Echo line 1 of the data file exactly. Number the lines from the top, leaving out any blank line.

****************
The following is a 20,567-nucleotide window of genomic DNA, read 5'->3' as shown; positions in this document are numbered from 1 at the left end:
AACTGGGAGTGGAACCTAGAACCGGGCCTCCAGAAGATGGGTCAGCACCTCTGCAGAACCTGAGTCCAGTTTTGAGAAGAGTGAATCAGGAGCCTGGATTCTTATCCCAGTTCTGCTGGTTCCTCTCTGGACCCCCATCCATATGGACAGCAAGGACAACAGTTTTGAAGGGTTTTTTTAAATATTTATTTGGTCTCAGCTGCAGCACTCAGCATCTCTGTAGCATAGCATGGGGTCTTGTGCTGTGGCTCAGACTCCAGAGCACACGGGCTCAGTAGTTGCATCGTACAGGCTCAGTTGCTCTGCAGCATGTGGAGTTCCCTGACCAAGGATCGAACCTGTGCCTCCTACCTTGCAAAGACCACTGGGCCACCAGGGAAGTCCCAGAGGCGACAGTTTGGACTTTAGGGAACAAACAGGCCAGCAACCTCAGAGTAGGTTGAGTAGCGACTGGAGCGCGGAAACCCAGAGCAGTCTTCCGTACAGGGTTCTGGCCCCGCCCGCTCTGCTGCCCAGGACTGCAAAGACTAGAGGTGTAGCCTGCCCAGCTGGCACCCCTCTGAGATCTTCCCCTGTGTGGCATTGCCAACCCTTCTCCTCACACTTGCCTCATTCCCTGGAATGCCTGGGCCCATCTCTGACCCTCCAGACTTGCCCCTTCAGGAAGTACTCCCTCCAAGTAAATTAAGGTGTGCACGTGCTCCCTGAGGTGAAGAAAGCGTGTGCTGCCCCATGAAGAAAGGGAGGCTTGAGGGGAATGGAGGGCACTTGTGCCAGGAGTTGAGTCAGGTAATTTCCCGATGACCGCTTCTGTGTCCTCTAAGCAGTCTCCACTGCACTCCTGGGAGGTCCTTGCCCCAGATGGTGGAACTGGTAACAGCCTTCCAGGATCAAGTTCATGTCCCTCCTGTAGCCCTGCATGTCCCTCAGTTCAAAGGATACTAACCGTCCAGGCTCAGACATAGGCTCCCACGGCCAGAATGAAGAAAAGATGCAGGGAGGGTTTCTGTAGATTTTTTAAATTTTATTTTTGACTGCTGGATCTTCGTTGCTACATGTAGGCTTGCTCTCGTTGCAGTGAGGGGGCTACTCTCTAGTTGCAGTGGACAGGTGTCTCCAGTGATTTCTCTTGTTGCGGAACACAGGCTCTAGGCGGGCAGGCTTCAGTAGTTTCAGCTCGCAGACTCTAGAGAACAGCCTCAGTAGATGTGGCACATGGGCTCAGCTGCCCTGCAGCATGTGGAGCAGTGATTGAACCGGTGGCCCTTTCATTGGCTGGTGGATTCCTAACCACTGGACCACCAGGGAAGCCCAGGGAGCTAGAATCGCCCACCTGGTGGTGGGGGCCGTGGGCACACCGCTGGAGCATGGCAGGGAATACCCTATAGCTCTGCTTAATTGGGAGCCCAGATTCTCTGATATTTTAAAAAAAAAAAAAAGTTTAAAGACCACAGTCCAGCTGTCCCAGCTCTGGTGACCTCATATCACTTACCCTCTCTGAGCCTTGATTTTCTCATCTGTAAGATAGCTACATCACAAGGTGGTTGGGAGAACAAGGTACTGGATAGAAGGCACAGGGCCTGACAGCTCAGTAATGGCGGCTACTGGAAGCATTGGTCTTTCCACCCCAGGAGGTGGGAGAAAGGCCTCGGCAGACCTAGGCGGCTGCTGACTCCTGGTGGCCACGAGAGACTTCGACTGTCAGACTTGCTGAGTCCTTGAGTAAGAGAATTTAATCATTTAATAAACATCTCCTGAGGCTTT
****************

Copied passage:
The following is a 20,567-nucleotide window of genomic DNA, read 5'->3' as shown; positions in this document are numbered from 1 at the left end: